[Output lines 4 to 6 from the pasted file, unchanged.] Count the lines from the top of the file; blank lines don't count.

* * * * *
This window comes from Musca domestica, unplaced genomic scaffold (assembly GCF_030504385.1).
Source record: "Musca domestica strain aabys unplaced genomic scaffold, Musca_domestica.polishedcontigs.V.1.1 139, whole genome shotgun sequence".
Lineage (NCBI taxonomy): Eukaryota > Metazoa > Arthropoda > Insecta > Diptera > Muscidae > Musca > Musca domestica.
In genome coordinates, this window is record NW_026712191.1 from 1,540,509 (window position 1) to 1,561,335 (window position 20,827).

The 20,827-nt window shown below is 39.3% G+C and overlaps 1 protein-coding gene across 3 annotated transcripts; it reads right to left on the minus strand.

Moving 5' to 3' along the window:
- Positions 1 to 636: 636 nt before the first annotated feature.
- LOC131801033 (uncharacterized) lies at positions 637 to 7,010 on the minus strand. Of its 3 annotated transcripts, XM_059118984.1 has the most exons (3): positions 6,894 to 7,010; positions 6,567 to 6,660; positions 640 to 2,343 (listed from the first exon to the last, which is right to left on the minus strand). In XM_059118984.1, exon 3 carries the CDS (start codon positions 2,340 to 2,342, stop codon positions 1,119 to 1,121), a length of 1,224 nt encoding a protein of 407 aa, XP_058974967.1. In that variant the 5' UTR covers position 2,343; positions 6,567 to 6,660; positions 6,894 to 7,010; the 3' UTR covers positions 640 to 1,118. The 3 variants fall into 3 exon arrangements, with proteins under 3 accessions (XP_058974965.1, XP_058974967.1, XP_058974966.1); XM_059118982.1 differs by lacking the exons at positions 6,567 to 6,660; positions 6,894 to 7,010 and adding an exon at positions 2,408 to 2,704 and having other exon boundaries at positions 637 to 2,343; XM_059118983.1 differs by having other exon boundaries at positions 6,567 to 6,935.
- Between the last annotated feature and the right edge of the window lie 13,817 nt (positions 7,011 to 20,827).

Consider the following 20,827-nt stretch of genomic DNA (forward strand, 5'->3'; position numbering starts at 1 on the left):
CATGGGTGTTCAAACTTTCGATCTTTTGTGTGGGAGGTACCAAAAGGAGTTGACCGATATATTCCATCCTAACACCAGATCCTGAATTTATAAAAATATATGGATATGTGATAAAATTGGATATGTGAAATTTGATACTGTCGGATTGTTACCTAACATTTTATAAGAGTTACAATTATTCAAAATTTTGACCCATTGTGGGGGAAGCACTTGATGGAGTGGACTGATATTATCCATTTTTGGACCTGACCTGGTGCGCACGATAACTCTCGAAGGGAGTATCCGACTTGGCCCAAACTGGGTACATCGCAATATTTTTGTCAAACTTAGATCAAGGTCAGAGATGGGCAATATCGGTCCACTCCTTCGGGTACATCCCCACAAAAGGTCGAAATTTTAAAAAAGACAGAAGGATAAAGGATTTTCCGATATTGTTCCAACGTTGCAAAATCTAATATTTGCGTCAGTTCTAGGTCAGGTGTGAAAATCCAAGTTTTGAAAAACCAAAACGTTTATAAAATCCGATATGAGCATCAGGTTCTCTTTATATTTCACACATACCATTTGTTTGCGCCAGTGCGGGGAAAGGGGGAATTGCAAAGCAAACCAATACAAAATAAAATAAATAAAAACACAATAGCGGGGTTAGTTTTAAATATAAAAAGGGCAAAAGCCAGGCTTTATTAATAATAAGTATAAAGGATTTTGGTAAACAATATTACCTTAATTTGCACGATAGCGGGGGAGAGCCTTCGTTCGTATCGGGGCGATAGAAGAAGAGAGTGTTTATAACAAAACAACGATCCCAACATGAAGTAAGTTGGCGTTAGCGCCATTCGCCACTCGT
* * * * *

In genome coordinates, this window is record NW_026712191.1 from 1,540,509 (window position 1) to 1,561,335 (window position 20,827).

The 20,827-nt window shown below is 39.3% G+C and overlaps 1 protein-coding gene across 3 annotated transcripts; it reads right to left on the minus strand.

Moving 5' to 3' along the window: